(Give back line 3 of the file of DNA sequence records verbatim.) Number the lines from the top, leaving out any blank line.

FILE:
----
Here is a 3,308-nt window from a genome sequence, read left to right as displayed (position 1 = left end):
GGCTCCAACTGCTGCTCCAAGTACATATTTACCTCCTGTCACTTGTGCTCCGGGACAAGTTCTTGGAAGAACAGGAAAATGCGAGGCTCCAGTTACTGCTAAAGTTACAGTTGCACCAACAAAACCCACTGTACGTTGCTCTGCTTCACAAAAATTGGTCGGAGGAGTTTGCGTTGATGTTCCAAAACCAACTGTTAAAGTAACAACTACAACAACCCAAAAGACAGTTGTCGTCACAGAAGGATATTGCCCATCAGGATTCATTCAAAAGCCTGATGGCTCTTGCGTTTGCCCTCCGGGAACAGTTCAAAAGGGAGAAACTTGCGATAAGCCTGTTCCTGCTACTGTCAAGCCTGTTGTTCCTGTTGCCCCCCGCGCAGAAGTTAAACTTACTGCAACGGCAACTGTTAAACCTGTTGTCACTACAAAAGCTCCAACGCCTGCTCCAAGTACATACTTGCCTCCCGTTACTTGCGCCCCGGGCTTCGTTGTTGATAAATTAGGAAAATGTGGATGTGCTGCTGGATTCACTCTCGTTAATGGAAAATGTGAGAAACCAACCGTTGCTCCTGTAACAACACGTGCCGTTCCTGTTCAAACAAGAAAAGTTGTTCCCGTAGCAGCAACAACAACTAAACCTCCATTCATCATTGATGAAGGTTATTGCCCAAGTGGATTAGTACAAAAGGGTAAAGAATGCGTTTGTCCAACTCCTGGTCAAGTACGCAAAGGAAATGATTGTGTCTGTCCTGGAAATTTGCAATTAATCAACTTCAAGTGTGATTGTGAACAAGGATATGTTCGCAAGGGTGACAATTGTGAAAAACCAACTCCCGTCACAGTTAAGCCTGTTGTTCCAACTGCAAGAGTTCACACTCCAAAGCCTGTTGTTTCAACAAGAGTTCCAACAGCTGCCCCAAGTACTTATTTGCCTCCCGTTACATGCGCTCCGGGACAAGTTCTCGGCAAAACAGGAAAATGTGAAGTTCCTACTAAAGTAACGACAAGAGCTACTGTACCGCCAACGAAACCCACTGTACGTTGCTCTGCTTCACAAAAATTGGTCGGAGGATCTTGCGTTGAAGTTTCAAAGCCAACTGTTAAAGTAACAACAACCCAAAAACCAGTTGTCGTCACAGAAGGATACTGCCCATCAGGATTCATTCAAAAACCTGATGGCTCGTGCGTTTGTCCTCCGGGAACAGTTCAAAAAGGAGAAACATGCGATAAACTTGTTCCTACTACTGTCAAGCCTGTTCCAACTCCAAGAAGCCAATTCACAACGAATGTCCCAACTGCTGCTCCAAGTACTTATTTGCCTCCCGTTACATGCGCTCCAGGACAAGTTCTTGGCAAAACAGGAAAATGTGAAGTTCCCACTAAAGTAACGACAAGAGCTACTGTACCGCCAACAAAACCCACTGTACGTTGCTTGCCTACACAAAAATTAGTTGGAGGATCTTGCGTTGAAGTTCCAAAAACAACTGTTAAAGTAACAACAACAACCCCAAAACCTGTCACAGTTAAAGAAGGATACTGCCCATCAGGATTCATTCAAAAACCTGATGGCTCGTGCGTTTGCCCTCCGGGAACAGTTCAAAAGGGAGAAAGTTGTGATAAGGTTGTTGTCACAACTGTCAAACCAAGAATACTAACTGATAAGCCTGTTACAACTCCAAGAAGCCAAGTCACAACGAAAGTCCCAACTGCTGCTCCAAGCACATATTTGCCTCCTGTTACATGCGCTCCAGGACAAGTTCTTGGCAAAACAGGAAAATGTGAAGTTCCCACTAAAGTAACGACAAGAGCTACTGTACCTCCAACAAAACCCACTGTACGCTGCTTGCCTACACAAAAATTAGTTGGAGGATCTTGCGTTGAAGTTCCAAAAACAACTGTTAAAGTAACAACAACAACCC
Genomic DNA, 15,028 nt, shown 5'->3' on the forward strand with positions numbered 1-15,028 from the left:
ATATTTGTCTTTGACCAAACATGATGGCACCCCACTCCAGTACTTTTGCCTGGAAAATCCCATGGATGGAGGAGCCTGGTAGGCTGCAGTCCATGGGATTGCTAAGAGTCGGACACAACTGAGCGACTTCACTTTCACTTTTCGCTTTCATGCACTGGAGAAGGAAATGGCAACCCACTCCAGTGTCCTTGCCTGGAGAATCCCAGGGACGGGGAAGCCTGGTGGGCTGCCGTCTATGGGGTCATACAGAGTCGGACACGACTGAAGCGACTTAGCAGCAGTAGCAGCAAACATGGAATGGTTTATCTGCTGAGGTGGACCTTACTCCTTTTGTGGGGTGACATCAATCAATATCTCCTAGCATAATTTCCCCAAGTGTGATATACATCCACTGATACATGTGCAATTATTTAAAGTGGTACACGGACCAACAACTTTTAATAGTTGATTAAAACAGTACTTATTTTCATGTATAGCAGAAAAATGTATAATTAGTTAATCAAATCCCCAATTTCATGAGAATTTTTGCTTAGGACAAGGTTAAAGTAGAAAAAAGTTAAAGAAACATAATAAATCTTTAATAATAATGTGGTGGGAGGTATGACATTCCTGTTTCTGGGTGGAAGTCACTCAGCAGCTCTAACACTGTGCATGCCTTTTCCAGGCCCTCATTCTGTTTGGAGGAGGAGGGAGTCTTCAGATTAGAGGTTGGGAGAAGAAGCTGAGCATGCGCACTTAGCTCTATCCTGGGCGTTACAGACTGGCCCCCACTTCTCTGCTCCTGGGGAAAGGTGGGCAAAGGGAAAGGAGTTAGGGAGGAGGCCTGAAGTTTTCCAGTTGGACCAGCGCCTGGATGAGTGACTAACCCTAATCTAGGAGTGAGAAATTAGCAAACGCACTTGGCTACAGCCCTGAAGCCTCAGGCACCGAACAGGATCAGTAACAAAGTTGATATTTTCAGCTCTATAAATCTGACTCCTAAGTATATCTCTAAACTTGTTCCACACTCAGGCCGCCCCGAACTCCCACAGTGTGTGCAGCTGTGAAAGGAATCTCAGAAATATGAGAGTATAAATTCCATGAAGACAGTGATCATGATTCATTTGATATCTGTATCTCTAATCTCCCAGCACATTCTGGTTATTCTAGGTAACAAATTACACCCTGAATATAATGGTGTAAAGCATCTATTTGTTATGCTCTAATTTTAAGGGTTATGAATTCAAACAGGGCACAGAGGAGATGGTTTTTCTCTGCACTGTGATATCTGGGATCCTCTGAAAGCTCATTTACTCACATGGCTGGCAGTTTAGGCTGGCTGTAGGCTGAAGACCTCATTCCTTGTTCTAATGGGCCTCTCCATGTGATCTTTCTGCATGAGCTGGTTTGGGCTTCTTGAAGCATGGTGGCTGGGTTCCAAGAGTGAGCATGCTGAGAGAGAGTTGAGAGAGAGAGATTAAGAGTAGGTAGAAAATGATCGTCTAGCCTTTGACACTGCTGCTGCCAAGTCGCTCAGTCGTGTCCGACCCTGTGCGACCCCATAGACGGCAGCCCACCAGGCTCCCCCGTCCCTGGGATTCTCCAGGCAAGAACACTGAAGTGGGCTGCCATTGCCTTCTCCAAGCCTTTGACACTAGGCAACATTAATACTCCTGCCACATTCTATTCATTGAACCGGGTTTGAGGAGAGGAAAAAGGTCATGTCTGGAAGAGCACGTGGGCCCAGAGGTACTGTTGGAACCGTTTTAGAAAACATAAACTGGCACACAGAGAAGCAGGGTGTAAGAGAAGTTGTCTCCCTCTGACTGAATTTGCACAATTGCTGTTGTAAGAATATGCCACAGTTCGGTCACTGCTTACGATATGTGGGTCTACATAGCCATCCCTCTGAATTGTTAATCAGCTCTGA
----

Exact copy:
Genomic DNA, 15,028 nt, shown 5'->3' on the forward strand with positions numbered 1-15,028 from the left: